Read, Write, Create, or Delete Use to control user interactions with the
underlying computing resource that is
represented by a metadata object; and to
control interactions with some metadata
objects, such as dashboard objects.
Administer Use to control administrative interactions
(such as starting or stopping) with the SAS
server that is represented by a metadata
Secured library objects and secured table objects are subject to additional metadata-
To enable you to further control access to physical data, Base SAS includes the ability to
define metadata-bound libraries. A metadata-bound library is a physical library that is
tied to a corresponding metadata object. Each physical table within a metadata-bound
library has information in its header that points to a specific metadata object (a secured
table object). The pointer creates a security binding between the physical table and the
The binding ensures that SAS universally enforces metadata-layer permission
requirements for the physical table—regardless of how a user requests access from SAS.
Users who attempt to reference the data directly (for example, through a LIBNAME
statement) are subject to the same metadata-based authorization as users who request the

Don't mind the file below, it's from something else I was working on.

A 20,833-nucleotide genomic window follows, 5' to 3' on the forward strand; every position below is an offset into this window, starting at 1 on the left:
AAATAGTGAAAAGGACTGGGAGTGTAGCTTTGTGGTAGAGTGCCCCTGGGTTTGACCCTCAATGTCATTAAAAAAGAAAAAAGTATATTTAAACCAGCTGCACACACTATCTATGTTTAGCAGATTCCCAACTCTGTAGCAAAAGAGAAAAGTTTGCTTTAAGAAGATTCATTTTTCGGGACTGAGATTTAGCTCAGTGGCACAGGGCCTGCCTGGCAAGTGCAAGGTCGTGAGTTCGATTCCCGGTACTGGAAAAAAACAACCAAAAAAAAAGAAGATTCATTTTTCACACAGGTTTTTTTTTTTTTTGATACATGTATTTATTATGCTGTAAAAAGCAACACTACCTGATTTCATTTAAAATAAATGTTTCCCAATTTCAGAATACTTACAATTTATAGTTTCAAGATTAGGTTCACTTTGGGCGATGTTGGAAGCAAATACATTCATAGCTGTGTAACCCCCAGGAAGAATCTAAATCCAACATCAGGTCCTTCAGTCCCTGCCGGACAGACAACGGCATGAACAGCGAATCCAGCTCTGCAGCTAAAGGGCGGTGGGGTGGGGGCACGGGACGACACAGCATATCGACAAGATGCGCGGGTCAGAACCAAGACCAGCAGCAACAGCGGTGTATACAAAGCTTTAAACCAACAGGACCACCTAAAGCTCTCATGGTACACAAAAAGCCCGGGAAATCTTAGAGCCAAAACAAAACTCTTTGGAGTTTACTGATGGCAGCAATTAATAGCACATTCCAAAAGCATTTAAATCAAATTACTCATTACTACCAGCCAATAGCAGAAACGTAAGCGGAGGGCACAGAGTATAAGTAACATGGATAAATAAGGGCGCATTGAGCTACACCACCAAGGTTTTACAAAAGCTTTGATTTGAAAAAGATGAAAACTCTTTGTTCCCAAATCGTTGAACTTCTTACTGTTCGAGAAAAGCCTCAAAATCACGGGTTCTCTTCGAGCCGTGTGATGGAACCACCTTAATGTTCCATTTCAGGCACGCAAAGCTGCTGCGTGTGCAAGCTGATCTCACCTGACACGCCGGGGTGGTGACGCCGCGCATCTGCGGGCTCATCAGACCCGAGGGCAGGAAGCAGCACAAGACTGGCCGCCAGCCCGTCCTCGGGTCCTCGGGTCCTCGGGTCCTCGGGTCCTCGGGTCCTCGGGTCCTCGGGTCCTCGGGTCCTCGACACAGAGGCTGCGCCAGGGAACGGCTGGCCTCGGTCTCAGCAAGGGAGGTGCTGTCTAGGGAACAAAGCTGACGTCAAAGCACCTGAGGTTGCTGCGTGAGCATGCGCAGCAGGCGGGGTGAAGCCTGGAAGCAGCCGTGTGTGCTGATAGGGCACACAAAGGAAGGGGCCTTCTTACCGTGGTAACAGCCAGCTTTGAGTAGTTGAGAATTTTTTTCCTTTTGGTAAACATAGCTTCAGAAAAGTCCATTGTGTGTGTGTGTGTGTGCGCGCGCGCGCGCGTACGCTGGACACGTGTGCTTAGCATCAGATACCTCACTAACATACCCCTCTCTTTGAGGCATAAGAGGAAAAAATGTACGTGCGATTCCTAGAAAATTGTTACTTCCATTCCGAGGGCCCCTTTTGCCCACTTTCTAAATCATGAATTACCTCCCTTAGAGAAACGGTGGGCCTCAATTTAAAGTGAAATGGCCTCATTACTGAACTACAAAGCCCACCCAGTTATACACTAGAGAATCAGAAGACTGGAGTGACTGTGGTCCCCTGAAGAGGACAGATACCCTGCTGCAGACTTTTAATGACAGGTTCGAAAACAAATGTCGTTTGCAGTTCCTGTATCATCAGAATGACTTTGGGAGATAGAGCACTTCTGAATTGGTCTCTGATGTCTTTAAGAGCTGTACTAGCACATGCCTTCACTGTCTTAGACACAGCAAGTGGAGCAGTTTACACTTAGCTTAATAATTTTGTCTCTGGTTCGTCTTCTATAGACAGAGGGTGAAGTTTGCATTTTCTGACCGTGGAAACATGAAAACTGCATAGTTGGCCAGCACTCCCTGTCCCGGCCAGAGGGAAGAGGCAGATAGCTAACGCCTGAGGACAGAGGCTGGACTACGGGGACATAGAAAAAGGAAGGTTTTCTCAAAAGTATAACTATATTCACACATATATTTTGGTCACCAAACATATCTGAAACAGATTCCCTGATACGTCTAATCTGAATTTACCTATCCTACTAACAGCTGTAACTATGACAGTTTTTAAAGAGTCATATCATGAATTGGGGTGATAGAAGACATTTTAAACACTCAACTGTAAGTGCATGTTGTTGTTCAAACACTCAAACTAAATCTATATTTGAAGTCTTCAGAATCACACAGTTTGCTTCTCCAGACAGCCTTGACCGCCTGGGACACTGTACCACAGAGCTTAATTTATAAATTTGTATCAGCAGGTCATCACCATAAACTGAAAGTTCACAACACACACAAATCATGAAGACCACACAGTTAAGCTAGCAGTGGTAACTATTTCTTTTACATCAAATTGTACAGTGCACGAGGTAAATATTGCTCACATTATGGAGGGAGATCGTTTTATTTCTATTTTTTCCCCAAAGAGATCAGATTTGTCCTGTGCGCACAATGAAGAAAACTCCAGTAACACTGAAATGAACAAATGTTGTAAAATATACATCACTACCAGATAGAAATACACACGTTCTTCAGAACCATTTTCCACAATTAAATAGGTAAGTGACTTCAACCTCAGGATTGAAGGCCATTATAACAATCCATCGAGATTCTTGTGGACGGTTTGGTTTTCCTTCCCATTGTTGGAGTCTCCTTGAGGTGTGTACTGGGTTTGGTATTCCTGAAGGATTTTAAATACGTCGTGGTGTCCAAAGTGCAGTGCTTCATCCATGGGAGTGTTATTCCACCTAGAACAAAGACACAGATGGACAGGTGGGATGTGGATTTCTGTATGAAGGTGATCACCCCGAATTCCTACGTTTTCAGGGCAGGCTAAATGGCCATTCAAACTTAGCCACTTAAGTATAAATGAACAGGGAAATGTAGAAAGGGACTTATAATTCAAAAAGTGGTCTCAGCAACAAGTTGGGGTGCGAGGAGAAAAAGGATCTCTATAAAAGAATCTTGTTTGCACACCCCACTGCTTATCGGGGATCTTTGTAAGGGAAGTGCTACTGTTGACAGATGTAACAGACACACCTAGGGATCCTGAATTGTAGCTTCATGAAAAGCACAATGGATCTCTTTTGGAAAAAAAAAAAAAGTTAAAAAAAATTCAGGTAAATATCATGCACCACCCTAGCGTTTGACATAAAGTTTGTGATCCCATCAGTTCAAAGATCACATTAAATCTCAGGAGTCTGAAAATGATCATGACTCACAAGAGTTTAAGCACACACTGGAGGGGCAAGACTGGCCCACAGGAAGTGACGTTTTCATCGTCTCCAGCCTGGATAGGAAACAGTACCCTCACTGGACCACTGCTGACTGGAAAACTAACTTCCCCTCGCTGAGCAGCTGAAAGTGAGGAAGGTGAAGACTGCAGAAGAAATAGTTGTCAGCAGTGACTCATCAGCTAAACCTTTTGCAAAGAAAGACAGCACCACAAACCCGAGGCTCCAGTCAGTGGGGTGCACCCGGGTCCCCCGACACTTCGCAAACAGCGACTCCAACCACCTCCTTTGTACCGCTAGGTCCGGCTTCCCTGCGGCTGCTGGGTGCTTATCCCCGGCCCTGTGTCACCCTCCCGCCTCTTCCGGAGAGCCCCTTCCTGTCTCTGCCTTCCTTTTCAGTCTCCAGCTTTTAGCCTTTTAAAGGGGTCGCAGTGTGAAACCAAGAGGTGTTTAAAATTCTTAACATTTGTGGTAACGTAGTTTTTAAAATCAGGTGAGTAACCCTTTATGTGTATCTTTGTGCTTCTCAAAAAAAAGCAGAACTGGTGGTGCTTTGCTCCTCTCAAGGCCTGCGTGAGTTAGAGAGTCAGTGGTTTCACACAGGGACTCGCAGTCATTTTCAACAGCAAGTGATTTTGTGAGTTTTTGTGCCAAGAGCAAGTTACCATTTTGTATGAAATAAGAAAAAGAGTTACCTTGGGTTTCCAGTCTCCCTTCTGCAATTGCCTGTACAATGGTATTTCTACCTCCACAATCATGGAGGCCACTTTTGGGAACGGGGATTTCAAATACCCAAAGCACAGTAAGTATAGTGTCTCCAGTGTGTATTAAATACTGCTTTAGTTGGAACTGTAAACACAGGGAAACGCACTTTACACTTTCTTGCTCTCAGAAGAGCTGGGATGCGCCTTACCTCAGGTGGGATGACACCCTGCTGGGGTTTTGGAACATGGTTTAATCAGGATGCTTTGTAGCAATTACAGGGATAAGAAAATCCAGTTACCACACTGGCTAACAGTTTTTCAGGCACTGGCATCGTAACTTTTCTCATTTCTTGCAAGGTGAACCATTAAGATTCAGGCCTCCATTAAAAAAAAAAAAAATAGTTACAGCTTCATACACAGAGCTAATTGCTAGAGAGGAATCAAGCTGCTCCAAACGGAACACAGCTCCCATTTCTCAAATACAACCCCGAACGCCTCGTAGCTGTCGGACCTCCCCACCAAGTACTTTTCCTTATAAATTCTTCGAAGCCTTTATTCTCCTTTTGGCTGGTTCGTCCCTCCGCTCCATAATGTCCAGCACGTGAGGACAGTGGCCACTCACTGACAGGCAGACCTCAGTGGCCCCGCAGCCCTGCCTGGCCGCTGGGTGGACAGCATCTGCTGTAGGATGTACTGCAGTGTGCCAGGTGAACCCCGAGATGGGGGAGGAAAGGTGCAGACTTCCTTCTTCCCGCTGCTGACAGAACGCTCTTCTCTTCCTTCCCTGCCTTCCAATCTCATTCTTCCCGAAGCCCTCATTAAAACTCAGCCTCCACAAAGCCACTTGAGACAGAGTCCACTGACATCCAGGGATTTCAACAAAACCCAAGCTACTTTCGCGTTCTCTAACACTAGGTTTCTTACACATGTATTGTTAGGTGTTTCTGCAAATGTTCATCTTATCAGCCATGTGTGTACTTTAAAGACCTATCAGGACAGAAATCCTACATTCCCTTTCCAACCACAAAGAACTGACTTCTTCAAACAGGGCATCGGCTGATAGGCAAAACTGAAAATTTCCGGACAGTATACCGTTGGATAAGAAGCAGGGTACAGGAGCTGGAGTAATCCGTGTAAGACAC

data through a BI client (such as SAS Web Report Studio).
Another way to control access to physical data is to use locked-down servers. A locked-
down server is a SAS server that is allowed to access only specified host resources
(directory paths and files). Regardless of host-layer permissions, FILENAME and
LIBNAME statements that users submit through a locked-down server are rejected,
unless the target resource is included in the server’s lockdown paths list.
You can place the following types of servers in a locked-down state: standard and pooled
workspace servers, stored process servers, batch servers, grid servers, and
External Authorization Mechanisms
A user's ability to perform a particular action is determined not only by metadata-based
and Base SAS mechanisms, but also by external authorization mechanisms such as
operating system permissions and database controls. To perform a particular action, the
user must have the necessary permissions in all of the applicable authorization layers.
For example, regardless of the access controls that have been defined for the user in the
metadata repository, the user cannot access a particular file if the operating system
permissions do not permit the action.
Authorization and Permissions Overview 55